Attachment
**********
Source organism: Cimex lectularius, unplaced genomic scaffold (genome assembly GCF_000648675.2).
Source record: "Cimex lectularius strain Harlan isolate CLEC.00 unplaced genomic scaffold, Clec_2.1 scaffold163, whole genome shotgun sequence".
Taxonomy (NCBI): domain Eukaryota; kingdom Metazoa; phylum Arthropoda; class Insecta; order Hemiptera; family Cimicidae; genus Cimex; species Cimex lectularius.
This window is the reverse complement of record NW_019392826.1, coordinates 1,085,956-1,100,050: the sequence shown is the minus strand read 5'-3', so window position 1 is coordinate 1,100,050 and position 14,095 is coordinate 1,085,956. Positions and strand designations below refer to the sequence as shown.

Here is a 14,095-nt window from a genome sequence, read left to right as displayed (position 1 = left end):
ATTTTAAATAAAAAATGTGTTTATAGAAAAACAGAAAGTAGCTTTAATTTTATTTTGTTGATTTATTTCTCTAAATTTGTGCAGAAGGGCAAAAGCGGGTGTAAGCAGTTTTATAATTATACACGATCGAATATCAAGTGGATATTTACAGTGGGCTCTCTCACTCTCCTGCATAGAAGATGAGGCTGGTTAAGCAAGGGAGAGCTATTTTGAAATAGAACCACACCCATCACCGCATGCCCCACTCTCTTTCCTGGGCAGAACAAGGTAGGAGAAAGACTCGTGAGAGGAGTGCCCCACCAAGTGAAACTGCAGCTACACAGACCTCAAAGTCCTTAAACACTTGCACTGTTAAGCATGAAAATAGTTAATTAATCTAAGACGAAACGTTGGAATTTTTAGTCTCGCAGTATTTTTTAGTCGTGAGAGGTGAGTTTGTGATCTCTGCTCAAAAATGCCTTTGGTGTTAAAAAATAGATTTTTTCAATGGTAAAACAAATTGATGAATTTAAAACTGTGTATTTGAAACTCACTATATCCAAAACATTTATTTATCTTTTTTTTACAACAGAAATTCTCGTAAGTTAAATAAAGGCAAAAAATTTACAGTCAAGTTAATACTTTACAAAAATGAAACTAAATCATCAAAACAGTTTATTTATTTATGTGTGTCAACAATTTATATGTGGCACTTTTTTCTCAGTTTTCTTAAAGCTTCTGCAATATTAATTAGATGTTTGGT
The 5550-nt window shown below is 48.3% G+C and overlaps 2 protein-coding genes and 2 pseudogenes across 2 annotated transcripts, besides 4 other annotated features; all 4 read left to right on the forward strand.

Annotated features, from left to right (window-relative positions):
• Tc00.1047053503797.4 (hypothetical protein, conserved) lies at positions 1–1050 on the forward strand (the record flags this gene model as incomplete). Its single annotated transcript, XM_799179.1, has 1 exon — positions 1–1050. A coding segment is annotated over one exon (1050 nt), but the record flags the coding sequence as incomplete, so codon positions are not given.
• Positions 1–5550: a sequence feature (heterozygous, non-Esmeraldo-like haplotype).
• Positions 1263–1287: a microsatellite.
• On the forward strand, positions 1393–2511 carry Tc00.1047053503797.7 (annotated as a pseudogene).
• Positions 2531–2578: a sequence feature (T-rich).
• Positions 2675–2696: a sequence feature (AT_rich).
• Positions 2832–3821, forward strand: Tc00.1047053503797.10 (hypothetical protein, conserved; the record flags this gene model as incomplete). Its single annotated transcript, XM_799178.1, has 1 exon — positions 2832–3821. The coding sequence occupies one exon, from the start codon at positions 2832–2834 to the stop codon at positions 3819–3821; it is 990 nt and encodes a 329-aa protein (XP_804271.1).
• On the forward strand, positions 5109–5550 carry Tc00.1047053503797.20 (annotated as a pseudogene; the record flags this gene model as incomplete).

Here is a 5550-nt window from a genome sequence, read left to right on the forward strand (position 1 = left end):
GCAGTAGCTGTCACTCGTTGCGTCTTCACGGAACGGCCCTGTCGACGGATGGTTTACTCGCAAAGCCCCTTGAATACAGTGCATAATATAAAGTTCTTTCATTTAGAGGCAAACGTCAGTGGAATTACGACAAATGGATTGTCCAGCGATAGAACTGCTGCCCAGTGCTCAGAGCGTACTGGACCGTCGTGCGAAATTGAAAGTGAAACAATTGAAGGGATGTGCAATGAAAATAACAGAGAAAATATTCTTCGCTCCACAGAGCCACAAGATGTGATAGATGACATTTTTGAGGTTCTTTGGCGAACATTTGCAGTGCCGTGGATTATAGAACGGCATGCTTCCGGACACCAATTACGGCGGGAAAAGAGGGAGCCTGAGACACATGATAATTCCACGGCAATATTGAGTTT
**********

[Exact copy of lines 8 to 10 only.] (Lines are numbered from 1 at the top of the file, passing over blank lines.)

Annotated features, from left to right (window-relative positions):
• Tc00.1047053503797.4 (hypothetical protein, conserved) lies at positions 1–1050 on the forward strand (the record flags this gene model as incomplete). Its single annotated transcript, XM_799179.1, has 1 exon — positions 1–1050. A coding segment is annotated over one exon (1050 nt), but the record flags the coding sequence as incomplete, so codon positions are not given.
• Positions 1–5550: a sequence feature (heterozygous, non-Esmeraldo-like haplotype).